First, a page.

As classroom teachers, instructional coaches, and administrators in schools, we’re responsible for ensuring that every student receives an education which aligns with the school or district’s mission, and that it meets the standards and expectations for academic achievement across grade levels. With the standards-based movement came the importance of standards-aligned curriculum resources, professional learning for teachers and staff which supports research-based instructional practice, and assessments that evaluate as authentically as possible the depth of students’ knowledge and understanding of academic content. It goes without saying that having standards and expectations supports districts, schools, staff, and grade-level teams in setting goals, reflecting on student data, and ultimately, refining what they do as part of an ongoing cycle of improvement, and yes, celebration.
But, what happens to everything we’ve outlined above when dual language immersion education becomes part of the process? What stays the same? What must look or happen differently as students learn in two (or more!) languages?
The great news is that nothing about the standards-based movement changes when dual language and immersion education enters the picture. In fact, we encourage schools to continue upholding their high standards for academics as part of the DLI program. You might be surprised to know that DLI programs are monitored extra-heavily sometimes in terms of students’ academic achievement in English as a way to “prove that the DLI model works” and that the notion of “first do no harm” is playing out in the program. While this seems noble, it can also be a bit confusing because it focuses so much on the majority language of English.
See, in DLI education, classroom teachers are responsible for balancing two very important things: the intentional learning of the target language AND grade-level academic expectations. These same teachers are also charged with prioritizing the three goals of dual language and immersion education: high levels of L1 and L2 language skills, academic achievement, and cultural competence. THAT’S where it gets tricky. Teachers share that:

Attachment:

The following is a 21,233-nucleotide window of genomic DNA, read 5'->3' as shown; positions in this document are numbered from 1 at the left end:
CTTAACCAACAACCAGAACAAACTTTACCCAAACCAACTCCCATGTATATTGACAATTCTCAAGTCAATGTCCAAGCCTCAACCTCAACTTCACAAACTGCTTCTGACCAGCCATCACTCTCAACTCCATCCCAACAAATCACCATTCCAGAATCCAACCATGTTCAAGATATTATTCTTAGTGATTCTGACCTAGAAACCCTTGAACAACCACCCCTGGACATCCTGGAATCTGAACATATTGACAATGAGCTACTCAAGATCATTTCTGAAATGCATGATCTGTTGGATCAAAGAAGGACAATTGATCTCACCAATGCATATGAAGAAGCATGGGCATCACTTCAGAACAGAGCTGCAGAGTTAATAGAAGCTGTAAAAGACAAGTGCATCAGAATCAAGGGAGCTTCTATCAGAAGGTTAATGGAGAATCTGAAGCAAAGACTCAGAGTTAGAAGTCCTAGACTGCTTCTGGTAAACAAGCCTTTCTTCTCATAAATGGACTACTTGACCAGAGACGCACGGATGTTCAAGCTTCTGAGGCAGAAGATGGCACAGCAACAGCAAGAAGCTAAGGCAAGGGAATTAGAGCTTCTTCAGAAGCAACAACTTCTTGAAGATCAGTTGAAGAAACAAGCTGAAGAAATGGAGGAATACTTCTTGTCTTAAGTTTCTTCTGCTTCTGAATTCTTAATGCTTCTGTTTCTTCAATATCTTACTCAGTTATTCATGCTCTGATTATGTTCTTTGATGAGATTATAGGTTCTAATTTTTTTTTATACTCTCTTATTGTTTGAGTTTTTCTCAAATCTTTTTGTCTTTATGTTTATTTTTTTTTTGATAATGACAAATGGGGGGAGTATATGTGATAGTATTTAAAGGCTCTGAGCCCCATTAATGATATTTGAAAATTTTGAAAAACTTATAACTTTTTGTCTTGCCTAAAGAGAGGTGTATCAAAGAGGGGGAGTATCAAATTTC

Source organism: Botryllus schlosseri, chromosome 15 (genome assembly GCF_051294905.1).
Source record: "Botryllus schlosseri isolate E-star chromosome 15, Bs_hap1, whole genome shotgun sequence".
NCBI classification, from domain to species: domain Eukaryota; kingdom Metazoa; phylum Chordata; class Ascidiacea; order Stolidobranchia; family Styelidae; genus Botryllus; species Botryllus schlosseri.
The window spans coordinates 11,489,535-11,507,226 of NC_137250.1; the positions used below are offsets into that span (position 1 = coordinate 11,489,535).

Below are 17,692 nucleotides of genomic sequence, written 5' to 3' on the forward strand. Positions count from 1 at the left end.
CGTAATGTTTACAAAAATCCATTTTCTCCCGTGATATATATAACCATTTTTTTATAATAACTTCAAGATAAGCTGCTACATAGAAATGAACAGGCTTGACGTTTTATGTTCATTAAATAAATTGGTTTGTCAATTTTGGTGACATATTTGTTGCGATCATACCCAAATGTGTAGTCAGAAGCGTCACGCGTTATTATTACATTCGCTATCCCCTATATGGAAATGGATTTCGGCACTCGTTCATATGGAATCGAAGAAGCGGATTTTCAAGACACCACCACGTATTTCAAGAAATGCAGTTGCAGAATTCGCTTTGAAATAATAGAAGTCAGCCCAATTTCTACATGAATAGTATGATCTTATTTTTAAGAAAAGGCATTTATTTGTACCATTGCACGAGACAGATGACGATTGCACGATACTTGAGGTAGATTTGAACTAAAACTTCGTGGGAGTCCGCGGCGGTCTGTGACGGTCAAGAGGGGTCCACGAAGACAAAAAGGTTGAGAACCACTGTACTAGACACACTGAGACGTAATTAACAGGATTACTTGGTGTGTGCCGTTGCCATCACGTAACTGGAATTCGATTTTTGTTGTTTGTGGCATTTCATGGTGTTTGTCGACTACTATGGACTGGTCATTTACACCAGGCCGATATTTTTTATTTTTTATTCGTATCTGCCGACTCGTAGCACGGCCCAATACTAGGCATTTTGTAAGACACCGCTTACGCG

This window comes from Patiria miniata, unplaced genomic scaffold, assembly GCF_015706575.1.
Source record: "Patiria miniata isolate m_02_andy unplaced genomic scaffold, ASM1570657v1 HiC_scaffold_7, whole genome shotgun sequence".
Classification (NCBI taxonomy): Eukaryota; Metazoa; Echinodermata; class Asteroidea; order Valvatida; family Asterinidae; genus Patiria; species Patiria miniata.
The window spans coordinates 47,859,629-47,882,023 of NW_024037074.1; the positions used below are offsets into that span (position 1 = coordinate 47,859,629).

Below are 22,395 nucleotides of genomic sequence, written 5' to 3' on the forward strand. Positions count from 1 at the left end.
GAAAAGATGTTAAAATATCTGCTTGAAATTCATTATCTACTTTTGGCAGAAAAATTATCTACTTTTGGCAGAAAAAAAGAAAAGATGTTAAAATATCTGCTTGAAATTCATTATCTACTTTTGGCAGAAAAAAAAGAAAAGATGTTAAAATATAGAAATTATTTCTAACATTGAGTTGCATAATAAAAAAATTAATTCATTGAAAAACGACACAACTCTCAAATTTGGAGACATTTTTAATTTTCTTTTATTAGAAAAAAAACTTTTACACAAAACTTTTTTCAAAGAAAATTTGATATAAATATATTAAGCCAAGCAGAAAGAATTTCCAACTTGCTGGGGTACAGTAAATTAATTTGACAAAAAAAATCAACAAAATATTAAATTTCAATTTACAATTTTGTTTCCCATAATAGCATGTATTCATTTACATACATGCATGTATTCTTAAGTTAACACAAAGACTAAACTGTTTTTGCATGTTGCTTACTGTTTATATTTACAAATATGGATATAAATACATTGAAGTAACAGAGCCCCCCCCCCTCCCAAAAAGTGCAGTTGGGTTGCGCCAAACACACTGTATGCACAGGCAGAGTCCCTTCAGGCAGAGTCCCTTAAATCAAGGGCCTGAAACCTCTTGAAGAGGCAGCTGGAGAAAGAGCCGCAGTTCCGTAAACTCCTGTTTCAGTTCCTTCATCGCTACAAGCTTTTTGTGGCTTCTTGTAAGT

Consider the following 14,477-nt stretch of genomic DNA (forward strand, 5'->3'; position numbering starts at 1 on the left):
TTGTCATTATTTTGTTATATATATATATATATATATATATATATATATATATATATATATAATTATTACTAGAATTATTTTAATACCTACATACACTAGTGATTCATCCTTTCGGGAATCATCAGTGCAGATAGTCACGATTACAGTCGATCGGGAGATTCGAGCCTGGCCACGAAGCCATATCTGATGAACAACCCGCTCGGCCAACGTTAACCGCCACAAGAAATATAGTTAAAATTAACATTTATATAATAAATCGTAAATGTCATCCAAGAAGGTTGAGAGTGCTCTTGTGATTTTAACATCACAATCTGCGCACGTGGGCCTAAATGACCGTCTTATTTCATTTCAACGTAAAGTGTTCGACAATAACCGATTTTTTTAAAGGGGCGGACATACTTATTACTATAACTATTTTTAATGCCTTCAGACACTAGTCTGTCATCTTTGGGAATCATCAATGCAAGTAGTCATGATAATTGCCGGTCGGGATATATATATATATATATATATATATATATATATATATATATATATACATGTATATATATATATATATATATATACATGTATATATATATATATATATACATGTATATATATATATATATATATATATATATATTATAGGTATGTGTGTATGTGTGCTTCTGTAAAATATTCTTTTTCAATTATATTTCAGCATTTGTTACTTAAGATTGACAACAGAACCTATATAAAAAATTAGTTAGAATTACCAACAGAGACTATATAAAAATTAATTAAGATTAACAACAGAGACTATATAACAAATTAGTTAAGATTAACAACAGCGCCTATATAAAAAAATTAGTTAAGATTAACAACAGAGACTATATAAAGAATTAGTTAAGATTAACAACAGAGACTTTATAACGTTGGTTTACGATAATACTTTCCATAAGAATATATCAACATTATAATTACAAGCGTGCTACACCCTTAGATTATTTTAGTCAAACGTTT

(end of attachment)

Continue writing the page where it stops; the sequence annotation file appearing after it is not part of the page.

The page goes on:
- it’s a lot to manage and set goals for when the only “official” standards set in place and monitored are specifically for academics.
- the target language rightfully touches EVERY aspect of their practice, but it’s often not reflected at all in what gets prioritized for goal-setting, program reflection, or even assessment.
Teachers, we hear you. We’ve been there.
Enter: The addalingua Language First program standards.
We developed the addalingua program standards to support schools in establishing their sense of urgency and intensity for how the minority language is prioritized throughout the program so that it’s viewed with just as much passion and purpose as academics are. Here’s how we did it:
- We began a careful review of pivotal dual language immersion education studies along with wonderful works like the Guiding Principles for Dual Language Education (CAL, DLE of New Mexico, and Santillana), and Dual Language Instruction from A to Z: Practical Guidance for Teachers and Administrators (Nancy Cloud, Else Hamayan, and Fred Genessee). We winnowed the information down to high-leverage principles and practices directly connected to gains for students in the three goal areas.